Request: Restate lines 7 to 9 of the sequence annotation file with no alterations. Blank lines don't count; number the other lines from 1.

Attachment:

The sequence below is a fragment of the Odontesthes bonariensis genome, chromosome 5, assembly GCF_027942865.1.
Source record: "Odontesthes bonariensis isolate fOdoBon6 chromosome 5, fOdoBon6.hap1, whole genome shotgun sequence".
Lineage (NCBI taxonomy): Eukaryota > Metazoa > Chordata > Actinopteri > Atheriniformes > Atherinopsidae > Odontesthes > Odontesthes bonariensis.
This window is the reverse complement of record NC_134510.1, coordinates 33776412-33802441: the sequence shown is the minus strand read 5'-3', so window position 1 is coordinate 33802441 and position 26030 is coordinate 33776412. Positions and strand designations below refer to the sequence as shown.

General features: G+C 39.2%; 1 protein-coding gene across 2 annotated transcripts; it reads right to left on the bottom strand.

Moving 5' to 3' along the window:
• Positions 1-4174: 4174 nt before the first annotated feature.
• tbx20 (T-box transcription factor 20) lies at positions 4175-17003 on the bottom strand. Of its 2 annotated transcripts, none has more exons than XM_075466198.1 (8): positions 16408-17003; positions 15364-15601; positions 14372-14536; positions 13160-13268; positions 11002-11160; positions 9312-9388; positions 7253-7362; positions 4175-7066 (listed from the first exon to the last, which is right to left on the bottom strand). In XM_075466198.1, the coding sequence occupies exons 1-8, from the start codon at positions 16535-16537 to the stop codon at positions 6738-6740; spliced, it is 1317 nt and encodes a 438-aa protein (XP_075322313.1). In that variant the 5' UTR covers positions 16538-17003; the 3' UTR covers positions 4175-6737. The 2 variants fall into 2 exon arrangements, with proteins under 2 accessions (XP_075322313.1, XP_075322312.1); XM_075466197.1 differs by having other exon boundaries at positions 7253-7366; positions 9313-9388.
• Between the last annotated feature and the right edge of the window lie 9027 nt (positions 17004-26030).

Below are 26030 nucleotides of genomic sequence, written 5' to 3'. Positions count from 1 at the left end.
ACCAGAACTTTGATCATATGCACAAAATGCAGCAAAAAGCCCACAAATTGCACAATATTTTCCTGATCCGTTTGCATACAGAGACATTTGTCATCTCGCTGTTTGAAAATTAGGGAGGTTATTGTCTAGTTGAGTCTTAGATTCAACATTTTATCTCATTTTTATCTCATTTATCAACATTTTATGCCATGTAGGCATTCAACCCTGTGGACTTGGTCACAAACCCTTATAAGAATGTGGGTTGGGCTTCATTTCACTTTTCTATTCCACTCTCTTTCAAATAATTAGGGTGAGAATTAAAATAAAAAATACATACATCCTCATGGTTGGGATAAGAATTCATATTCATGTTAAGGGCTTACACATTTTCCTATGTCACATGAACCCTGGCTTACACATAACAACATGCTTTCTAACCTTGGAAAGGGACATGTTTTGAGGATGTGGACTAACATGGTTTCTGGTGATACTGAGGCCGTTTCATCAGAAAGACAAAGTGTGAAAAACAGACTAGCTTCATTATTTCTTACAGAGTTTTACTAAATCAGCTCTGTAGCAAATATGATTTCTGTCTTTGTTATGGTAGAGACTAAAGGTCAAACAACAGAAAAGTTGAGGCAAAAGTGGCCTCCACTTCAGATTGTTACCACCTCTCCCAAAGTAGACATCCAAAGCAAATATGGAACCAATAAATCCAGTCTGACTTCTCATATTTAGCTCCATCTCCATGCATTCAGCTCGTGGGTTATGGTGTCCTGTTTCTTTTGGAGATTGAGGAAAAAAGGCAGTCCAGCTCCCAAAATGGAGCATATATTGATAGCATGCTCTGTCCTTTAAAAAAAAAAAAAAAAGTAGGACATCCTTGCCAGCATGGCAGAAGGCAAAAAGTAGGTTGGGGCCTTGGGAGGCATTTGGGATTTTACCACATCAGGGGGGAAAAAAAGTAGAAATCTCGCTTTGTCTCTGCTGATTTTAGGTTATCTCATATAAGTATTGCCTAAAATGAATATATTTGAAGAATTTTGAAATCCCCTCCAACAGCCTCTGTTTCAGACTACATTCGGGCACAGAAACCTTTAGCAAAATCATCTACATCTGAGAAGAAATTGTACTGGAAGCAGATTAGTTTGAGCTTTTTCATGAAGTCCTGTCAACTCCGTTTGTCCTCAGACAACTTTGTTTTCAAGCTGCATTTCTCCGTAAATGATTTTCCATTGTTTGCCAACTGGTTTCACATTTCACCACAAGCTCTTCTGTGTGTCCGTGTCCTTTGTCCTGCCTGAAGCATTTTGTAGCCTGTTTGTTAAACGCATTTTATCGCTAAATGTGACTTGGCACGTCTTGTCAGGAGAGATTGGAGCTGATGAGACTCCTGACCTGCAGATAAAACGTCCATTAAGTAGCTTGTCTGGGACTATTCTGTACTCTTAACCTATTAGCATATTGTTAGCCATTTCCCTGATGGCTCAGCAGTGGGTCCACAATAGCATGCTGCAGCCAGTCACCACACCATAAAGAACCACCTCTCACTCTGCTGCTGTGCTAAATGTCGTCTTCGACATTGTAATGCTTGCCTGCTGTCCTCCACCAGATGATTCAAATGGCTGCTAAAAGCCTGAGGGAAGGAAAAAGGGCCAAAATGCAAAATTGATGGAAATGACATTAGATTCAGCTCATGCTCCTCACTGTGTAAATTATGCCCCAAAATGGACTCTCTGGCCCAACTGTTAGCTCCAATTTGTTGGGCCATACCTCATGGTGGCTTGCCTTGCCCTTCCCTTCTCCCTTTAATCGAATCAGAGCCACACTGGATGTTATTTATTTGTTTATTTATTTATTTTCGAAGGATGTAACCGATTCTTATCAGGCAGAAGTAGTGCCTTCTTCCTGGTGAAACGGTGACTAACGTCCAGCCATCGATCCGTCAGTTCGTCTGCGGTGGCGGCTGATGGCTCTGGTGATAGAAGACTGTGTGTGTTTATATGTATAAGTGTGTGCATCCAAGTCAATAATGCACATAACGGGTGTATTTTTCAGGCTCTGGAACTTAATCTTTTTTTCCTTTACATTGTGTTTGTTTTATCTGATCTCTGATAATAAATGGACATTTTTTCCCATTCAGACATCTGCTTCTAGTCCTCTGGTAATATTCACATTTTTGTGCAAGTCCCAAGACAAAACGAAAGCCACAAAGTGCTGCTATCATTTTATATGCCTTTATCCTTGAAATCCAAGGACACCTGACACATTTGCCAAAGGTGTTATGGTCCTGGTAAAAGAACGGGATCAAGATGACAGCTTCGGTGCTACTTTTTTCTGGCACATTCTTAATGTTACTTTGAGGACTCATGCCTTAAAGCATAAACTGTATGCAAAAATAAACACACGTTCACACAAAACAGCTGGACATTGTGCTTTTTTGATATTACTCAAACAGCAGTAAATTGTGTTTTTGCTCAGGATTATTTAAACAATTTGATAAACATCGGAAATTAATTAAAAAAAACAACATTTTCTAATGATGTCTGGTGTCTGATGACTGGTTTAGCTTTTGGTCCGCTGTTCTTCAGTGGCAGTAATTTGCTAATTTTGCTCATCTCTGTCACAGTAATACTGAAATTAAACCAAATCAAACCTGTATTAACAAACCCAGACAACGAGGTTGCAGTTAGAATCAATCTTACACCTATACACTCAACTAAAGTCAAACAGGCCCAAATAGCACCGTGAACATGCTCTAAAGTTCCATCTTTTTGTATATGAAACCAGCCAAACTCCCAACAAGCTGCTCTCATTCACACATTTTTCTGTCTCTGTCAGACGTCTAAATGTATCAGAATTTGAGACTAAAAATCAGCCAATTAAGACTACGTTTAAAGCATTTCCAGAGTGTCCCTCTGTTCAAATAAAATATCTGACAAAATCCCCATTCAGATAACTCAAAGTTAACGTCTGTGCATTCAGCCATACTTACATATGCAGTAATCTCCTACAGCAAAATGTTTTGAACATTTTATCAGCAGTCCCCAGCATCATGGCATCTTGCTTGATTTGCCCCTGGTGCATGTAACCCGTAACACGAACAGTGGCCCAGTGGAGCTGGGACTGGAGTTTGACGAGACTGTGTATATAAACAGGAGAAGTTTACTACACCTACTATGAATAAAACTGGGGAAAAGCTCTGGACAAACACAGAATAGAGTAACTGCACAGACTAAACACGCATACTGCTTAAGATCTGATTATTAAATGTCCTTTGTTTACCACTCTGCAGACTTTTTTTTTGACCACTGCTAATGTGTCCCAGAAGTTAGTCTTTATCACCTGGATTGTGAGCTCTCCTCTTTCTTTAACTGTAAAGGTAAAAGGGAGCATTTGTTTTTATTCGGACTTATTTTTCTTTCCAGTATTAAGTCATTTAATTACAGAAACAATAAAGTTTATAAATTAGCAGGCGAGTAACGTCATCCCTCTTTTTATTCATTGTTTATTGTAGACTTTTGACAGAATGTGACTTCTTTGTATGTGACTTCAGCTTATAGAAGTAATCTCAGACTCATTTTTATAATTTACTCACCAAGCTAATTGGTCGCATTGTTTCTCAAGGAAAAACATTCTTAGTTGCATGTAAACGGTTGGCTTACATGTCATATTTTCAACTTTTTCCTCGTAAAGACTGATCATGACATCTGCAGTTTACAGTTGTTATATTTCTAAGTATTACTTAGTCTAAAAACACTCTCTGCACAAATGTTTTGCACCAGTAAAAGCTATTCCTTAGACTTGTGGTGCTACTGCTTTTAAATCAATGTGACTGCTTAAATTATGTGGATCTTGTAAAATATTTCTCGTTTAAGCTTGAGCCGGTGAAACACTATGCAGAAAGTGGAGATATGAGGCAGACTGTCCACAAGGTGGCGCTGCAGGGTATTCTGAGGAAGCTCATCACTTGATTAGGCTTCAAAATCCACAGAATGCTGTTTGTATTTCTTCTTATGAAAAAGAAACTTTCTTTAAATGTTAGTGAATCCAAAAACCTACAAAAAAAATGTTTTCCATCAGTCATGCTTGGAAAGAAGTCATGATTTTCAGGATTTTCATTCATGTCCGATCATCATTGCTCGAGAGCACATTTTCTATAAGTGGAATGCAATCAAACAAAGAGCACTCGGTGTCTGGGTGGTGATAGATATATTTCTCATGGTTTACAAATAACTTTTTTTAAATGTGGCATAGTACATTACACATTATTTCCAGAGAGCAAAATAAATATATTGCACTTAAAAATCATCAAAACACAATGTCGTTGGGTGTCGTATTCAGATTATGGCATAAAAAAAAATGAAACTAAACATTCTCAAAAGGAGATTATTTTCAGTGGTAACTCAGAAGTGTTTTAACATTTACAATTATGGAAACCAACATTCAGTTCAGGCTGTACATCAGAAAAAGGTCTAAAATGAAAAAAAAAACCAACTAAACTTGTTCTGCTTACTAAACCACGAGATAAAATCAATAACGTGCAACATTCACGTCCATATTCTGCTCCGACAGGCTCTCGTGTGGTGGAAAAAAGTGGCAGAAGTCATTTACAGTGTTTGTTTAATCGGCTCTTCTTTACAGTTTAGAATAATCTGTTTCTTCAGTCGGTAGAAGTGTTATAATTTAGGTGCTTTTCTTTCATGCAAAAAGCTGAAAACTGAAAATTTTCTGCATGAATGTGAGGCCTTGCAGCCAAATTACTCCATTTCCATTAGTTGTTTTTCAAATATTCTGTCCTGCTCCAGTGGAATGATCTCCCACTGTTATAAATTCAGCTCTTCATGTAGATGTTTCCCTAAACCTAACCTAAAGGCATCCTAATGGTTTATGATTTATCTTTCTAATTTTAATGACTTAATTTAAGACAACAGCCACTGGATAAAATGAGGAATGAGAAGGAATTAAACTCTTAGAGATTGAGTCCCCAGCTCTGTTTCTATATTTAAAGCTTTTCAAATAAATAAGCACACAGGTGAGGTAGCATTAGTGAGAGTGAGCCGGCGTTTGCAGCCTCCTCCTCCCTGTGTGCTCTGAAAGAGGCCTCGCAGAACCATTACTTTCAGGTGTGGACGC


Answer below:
• Positions 1-4174: 4174 nt before the first annotated feature.
• tbx20 (T-box transcription factor 20) lies at positions 4175-17003 on the bottom strand. Of its 2 annotated transcripts, none has more exons than XM_075466198.1 (8): positions 16408-17003; positions 15364-15601; positions 14372-14536; positions 13160-13268; positions 11002-11160; positions 9312-9388; positions 7253-7362; positions 4175-7066 (listed from the first exon to the last, which is right to left on the bottom strand). In XM_075466198.1, the coding sequence occupies exons 1-8, from the start codon at positions 16535-16537 to the stop codon at positions 6738-6740; spliced, it is 1317 nt and encodes a 438-aa protein (XP_075322313.1). In that variant the 5' UTR covers positions 16538-17003; the 3' UTR covers positions 4175-6737. The 2 variants fall into 2 exon arrangements, with proteins under 2 accessions (XP_075322313.1, XP_075322312.1); XM_075466197.1 differs by having other exon boundaries at positions 7253-7366; positions 9313-9388.
• Between the last annotated feature and the right edge of the window lie 9027 nt (positions 17004-26030).